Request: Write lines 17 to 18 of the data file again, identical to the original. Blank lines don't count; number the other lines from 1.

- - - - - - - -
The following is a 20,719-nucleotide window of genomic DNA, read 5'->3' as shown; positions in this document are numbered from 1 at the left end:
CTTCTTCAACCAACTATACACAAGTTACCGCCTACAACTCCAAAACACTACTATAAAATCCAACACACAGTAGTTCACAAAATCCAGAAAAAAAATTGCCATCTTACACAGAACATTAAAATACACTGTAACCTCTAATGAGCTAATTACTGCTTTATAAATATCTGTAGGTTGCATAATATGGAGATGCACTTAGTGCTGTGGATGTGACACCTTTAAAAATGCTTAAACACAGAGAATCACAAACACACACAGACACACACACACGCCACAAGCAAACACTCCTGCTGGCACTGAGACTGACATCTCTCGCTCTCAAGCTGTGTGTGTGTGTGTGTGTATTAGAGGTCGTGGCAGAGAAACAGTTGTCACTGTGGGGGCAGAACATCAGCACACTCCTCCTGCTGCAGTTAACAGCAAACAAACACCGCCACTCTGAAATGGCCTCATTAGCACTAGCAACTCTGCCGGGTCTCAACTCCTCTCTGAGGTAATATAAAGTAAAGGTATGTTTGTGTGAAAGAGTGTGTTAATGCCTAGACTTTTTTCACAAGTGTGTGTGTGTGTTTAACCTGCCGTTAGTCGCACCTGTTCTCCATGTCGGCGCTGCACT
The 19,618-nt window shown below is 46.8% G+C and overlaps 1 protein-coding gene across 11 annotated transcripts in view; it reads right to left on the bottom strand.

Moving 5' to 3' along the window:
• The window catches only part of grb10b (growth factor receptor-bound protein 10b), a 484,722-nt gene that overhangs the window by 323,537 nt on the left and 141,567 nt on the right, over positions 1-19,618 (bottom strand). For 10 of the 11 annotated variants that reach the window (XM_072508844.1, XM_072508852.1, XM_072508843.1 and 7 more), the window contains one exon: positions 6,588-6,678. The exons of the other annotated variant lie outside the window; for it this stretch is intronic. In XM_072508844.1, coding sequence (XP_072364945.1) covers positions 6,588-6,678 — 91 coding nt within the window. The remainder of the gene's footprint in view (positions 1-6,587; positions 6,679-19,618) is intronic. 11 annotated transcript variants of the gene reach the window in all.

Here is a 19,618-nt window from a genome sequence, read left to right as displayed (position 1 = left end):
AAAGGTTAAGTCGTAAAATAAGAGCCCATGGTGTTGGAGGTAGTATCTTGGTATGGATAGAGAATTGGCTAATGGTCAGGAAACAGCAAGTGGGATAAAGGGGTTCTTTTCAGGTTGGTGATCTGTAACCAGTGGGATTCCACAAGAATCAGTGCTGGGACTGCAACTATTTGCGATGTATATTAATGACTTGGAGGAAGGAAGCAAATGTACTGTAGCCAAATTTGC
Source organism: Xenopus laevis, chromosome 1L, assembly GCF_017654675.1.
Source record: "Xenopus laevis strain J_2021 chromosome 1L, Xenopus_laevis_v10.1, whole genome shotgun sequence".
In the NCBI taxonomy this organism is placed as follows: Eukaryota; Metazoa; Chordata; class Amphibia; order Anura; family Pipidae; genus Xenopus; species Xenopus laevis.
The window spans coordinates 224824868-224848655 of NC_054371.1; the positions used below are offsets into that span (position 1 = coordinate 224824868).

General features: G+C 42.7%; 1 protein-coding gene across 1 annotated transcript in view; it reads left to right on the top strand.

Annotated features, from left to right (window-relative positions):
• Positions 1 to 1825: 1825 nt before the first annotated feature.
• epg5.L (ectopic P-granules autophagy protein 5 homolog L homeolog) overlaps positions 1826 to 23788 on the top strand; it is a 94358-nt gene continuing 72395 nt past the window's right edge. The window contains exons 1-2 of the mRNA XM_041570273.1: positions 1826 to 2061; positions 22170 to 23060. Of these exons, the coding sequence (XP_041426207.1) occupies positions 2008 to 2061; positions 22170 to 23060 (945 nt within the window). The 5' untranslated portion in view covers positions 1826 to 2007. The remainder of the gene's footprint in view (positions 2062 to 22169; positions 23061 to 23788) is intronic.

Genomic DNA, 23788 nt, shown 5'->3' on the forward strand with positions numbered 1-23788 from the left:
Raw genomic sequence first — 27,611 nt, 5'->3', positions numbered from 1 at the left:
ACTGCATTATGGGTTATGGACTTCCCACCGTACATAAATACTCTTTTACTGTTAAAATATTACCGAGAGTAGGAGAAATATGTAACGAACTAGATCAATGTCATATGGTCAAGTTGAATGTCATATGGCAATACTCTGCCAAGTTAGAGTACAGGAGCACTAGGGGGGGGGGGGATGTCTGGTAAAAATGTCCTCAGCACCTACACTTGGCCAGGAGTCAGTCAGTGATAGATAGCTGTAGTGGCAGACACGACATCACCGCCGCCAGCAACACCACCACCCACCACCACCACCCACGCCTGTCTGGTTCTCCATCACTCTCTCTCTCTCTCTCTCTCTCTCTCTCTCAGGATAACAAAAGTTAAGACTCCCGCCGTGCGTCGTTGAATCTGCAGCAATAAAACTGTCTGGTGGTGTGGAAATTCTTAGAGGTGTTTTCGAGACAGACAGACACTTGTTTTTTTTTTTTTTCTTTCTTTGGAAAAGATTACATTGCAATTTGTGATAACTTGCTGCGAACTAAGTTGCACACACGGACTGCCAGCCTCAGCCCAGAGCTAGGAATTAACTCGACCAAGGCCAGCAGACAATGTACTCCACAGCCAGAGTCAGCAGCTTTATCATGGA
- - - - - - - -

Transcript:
Raw genomic sequence first — 27,611 nt, 5'->3', positions numbered from 1 at the left:
ACTGCATTATGGGTTATGGACTTCCCACCGTACATAAATACTCTTTTACTGTTAAAATATTACCGAGAGTAGGAGAAATATGTAACGAACTAGATCAATGTCATATGGTCAAGTTGAATGTCATATGGCAATACTCTGCCAAGTTAGAGTACAGGAGCACTAGGGGGGGGGGGGATGTCTGGTAAAAATGTCCTCAGCACCTACACTTGGCCAGGAGTCAGTCAGTGATAGATAGCTGTAGTGGCAGACACGACATCACCGCCGCCAGCAACACCACCACCCACCACCACCACCCACGCCTGTCTGGTTCTCCATCACTCTCTCTCTCTCTCTCTCTCTCTCTCTCTCAGGATAACAAAAGTTAAGACTCCCGCCGTGCGTCGTTGAATCTGCAGCAATAAAACTGTCTGGTGGTGTGGAAATTCTTAGAGGTGTTTTCGAGACAGACAGACACTTGTTTTTTTTTTTTTTCTTTCTTTGGAAAAGATTACATTGCAATTTGTGATAACTTGCTGCGAACTAAGTTGCACACACGGACTGCCAGCCTCAGCCCAGAGCTAGGAATTAACTCGACCAAGGCCAGCAGACAATGTACTCCACAGCCAGAGTCAGCAGCTTTATCATGGA